I acknowledge though that some things aren’t necessary but still bring happiness. For me, this would be smelly soy candles. And there are some things that are necessary but don’t scream “HAPPINESSSSSSSSS!!!” Like a toilet brush. So perhaps a better measure for one’s clutterbugness is the amount of stuff that does not contribute in either of these ways. It’s about being intentional with the stuff we surround ourselves with, about asking:
Is this necessary? Does this thing contribute to my best, happiest life ?
I think about this and reach to my right and open the first desk draw to apply the intentional test. I find a pair of glasses that no longer help me see better, a cover for a phone I no longer have and a stylus for I’m not sure what. Hmmm. So I have a clutterbug lurking after all. Just like the termites, it’s crept up on me and has invaded my home—My happy space.
Some may argue (like ME not that long ago!) – What’s so bad about that? An old pair of glasses isn’t a big deal. It’s not termites or anything. But I’m beggining to see the many benefits of minimalism. The problem with clutter, with meaningless, unintentional stuff… Is that it is not simply passive. It collects dust, occupies space, can overwhelm, and eats your time as you dust it, or tidy it, or rearrange it to make way for more stuff!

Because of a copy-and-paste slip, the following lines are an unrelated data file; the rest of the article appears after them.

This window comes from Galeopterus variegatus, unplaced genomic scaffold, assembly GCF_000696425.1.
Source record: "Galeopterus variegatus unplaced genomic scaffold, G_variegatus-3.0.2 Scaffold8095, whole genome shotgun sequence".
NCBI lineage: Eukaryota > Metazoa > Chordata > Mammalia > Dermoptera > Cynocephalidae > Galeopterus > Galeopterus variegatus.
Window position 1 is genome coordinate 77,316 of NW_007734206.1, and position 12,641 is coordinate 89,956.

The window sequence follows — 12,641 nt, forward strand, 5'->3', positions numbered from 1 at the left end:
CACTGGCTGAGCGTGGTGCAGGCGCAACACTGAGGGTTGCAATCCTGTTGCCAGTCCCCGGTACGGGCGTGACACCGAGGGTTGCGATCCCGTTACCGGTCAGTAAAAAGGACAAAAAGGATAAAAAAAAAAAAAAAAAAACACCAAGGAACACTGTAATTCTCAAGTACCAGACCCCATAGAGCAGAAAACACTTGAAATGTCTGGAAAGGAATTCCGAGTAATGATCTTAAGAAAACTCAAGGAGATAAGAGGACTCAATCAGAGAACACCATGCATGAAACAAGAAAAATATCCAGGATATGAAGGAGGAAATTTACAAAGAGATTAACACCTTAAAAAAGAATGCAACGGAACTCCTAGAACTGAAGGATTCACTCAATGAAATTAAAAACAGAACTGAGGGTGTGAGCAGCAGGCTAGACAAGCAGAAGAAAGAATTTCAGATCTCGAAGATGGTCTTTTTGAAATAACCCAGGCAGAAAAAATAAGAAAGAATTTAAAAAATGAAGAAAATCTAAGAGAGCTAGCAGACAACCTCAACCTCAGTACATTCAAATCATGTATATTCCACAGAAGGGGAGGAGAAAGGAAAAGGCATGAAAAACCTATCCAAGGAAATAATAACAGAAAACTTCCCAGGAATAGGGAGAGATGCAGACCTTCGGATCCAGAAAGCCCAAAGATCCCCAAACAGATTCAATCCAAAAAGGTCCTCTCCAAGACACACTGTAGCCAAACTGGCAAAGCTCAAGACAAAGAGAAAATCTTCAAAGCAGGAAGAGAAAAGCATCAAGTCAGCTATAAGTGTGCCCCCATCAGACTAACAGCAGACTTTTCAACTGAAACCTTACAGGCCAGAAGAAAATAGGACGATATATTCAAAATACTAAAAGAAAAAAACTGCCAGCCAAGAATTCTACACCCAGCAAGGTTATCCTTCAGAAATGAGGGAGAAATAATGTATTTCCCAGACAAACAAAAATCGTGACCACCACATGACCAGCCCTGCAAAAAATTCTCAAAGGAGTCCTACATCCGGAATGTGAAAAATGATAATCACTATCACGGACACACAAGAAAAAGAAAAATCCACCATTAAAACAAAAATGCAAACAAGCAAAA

When I first started researching a life more mindfully minimal, I happened across Joshua Becker of Becoming Minimalist. His home was cluttered too, but then he describes the day that he claimed his life back:
Memorial Day weekend, years ago, I got my life back.
I’ve relived the scene a thousand times. I woke up with a simple job to do: clean out the garage. It was not a project out of the ordinary. In fact, I did it every spring. But on this particular Saturday, for the first time, I’d be introduced to the truth that I didn’t have to.
Our lives were typical: work hard, make money, spend it on mortgage payments, fashionable clothes, nicer cars, cooler technology, and more toys for the kids. But when everything from my garage was piled high in the driveway while my son sat alone in the backyard, it was a conversation with my 80-year old neighbor that opened my mind to a new way of thinking. She said it like this, “Maybe you don’t need to own all this stuff?”
And a minimalist was born. In that moment, I made a life-changing realization: Everything I owned had not brought meaning, purpose, fulfillment, or lasting joy into my life. In fact, not only were my possessions not bringing me joy, they were actually distracting me from it.